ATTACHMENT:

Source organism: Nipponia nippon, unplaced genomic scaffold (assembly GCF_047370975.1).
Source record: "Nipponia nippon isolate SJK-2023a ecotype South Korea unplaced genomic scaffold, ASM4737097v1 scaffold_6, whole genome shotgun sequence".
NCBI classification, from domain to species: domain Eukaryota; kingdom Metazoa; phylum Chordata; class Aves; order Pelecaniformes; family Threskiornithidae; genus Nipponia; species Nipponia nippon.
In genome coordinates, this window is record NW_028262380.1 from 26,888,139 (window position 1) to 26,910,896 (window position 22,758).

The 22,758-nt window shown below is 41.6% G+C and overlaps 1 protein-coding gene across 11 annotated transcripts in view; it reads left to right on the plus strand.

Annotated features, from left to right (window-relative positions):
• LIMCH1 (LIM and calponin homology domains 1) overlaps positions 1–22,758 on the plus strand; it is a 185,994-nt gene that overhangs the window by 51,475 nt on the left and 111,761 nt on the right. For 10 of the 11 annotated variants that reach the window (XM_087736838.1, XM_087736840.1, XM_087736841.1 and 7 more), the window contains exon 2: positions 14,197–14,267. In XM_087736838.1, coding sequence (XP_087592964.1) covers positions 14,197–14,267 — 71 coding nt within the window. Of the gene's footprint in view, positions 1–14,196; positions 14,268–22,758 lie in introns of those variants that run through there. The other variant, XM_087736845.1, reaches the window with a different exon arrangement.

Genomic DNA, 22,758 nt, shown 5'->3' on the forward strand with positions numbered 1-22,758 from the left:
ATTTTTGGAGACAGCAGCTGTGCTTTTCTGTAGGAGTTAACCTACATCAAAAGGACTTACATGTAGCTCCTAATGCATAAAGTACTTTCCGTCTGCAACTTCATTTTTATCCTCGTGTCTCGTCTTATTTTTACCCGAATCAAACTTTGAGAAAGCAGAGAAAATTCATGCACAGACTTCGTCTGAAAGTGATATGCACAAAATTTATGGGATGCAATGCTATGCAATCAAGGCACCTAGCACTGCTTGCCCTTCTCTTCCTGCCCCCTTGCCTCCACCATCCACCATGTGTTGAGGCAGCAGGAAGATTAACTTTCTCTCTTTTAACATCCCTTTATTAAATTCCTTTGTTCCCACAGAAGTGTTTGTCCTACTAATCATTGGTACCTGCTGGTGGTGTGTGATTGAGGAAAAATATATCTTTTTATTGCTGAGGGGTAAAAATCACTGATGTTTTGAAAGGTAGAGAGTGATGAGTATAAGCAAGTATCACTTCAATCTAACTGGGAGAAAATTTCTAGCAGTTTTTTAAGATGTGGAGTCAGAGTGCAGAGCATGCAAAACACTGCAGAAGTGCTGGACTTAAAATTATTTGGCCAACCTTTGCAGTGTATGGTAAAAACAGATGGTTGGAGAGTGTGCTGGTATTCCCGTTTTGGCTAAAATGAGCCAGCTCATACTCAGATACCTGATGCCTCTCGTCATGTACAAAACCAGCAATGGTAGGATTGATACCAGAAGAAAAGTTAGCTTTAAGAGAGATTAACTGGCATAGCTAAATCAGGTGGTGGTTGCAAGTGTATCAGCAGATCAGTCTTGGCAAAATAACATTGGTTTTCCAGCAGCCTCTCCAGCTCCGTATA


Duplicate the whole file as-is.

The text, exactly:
Source organism: Nipponia nippon, unplaced genomic scaffold (assembly GCF_047370975.1).
Source record: "Nipponia nippon isolate SJK-2023a ecotype South Korea unplaced genomic scaffold, ASM4737097v1 scaffold_6, whole genome shotgun sequence".
NCBI classification, from domain to species: domain Eukaryota; kingdom Metazoa; phylum Chordata; class Aves; order Pelecaniformes; family Threskiornithidae; genus Nipponia; species Nipponia nippon.
In genome coordinates, this window is record NW_028262380.1 from 26,888,139 (window position 1) to 26,910,896 (window position 22,758).

The 22,758-nt window shown below is 41.6% G+C and overlaps 1 protein-coding gene across 11 annotated transcripts in view; it reads left to right on the plus strand.

Annotated features, from left to right (window-relative positions):
• LIMCH1 (LIM and calponin homology domains 1) overlaps positions 1–22,758 on the plus strand; it is a 185,994-nt gene that overhangs the window by 51,475 nt on the left and 111,761 nt on the right. For 10 of the 11 annotated variants that reach the window (XM_087736838.1, XM_087736840.1, XM_087736841.1 and 7 more), the window contains exon 2: positions 14,197–14,267. In XM_087736838.1, coding sequence (XP_087592964.1) covers positions 14,197–14,267 — 71 coding nt within the window. Of the gene's footprint in view, positions 1–14,196; positions 14,268–22,758 lie in introns of those variants that run through there. The other variant, XM_087736845.1, reaches the window with a different exon arrangement.

Genomic DNA, 22,758 nt, shown 5'->3' on the forward strand with positions numbered 1-22,758 from the left:
ATTTTTGGAGACAGCAGCTGTGCTTTTCTGTAGGAGTTAACCTACATCAAAAGGACTTACATGTAGCTCCTAATGCATAAAGTACTTTCCGTCTGCAACTTCATTTTTATCCTCGTGTCTCGTCTTATTTTTACCCGAATCAAACTTTGAGAAAGCAGAGAAAATTCATGCACAGACTTCGTCTGAAAGTGATATGCACAAAATTTATGGGATGCAATGCTATGCAATCAAGGCACCTAGCACTGCTTGCCCTTCTCTTCCTGCCCCCTTGCCTCCACCATCCACCATGTGTTGAGGCAGCAGGAAGATTAACTTTCTCTCTTTTAACATCCCTTTATTAAATTCCTTTGTTCCCACAGAAGTGTTTGTCCTACTAATCATTGGTACCTGCTGGTGGTGTGTGATTGAGGAAAAATATATCTTTTTATTGCTGAGGGGTAAAAATCACTGATGTTTTGAAAGGTAGAGAGTGATGAGTATAAGCAAGTATCACTTCAATCTAACTGGGAGAAAATTTCTAGCAGTTTTTTAAGATGTGGAGTCAGAGTGCAGAGCATGCAAAACACTGCAGAAGTGCTGGACTTAAAATTATTTGGCCAACCTTTGCAGTGTATGGTAAAAACAGATGGTTGGAGAGTGTGCTGGTATTCCCGTTTTGGCTAAAATGAGCCAGCTCATACTCAGATACCTGATGCCTCTCGTCATGTACAAAACCAGCAATGGTAGGATTGATACCAGAAGAAAAGTTAGCTTTAAGAGAGATTAACTGGCATAGCTAAATCAGGTGGTGGTTGCAAGTGTATCAGCAGATCAGTCTTGGCAAAATAACATTGGTTTTCCAGCAGCCTCTCCAGCTCCGTATA